While in theory these tax cuts would improve economic growth in the United States, their effectiveness hinges on the President-Elect’s ability to influence these companies to actually invest domestically. We have already seen Ford and Fiat Chrysler scrap plans to build plants in Mexico and instead invest money in creating jobs in the United States. After Trump became President-Elect, Ford announced that it was going to scrap a $1.6 billion project in Mexico and instead invest $700 million in a Michigan plant over the next four years while Fiat Chrysler announced it was going to invest $1 billion and create 2,000 jobs in Ohio and Michigan. While both companies have come out and said that they made this choice in the best interest of their business rather than pressure from Trump, both companies commended Trump for his focus on improving the business climate in the United States.
Donald Trump has threatened companies such as Ford, which attempts to take manufacturing jobs abroad, with a 35 percent tariff on cars manufactured in Mexico but sold in the United States. However, despite the high rates car manufacturers would face, companies like Fiat Chrysler say they could live with any new rules about manufacturing abroad, even if it would mean a large tariff on imports. Car manufacturers also have come out and said that free trade, rather than trade limited by tariffs may be more beneficial to the U.S. economy. A GM spokesperson says that the plants moving to foreign markets are producing cars that are popular in that region such as the smaller cars better fit for South America and Europe. By opening trade with these countries, manufacturing in the U.S could become competitive again benefiting both the manufacturers and the workers they hire to run their factories. In other words, tariffs would only prove to hurt exports by encouraging tariffs abroad in response.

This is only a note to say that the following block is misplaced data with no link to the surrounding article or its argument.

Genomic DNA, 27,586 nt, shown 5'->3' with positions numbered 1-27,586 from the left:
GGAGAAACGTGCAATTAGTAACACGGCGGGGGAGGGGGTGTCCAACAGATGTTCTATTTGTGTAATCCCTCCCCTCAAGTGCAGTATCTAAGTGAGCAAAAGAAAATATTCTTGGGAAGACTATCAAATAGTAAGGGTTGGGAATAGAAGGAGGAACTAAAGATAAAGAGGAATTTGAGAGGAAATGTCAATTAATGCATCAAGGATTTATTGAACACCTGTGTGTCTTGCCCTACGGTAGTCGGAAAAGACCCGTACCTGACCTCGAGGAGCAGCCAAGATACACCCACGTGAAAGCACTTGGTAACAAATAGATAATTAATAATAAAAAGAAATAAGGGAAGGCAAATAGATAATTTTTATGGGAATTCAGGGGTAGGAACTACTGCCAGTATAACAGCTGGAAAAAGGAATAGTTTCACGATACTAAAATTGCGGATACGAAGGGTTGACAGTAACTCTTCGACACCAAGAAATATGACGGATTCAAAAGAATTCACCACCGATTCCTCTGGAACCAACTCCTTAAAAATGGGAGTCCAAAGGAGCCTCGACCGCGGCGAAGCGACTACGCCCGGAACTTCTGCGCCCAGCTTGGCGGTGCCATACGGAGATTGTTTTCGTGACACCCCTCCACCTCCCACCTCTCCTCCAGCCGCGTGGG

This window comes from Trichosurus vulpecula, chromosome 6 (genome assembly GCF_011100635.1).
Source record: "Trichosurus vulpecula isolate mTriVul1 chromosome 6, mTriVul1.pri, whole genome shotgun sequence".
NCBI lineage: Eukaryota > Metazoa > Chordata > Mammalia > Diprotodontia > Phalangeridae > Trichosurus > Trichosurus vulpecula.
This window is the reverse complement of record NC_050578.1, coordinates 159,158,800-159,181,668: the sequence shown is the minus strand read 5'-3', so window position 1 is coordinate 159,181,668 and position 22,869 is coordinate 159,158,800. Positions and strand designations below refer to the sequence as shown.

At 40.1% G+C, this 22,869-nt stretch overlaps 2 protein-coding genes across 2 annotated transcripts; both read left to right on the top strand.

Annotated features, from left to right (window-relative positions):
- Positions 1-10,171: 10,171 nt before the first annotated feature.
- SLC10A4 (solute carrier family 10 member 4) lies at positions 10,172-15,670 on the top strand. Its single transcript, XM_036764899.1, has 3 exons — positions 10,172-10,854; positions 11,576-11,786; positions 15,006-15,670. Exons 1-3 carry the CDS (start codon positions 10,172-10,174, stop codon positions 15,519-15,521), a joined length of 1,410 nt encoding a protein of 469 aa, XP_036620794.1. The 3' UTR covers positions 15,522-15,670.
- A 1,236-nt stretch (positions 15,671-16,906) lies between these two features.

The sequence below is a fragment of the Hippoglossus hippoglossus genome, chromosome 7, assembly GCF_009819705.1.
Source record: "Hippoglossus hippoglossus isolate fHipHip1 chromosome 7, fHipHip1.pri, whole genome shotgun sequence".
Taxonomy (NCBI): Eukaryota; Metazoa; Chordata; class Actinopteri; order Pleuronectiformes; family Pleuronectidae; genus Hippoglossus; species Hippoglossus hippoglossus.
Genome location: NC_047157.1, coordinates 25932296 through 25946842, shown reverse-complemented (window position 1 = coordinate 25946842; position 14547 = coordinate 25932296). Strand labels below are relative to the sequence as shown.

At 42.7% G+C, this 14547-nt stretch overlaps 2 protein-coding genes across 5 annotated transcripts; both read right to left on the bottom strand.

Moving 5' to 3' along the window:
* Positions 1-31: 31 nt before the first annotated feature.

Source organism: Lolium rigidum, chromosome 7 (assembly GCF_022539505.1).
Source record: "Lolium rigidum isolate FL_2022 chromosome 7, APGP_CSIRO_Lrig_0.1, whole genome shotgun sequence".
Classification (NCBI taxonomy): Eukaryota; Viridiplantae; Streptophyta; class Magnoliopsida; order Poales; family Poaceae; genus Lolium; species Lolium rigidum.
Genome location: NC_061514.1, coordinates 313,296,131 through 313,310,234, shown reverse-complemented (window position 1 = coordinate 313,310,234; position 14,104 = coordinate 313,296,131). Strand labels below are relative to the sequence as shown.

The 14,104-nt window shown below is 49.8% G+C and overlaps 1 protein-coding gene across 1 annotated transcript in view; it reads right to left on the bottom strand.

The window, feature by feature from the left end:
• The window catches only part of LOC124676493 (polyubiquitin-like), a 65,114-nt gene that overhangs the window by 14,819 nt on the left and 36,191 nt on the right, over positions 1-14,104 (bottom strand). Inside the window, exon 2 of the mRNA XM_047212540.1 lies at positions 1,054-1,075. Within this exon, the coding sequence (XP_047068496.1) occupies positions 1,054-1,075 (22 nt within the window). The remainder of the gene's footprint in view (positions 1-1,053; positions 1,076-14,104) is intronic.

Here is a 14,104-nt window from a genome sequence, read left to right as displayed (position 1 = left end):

Tax reform is, as it often has been, one of the first things on the agenda for the Republican government coming into power. Depending on the strength of the policy implemented, we could see either a large boost in U.S. economic growth or continued periods of stagnation if these policy changes prove unsuccessful. Studies show that increases in the corporate tax rate are the most harmful to economic growth; and the new leaders in government have the opportunity to significantly impact the economy with a corporate tax cut. If all goes well, a lower repatriation rate and a lower corporate tax rate would provide a nice boost to the U.S. economy. Higher rates simply scare businesses out of the United States. We will not see the results of Trump’s plans until they truly take effect, but if the results of the aforementioned studies prove consistent, the U.S should experience long-awaited growth over the next couple of years. Until that happens, a group that has felt neglected over the past couple elections awaits its relief.
— Matthew Jordan is Publishing Editor of THE ARCH CONSERVATIVE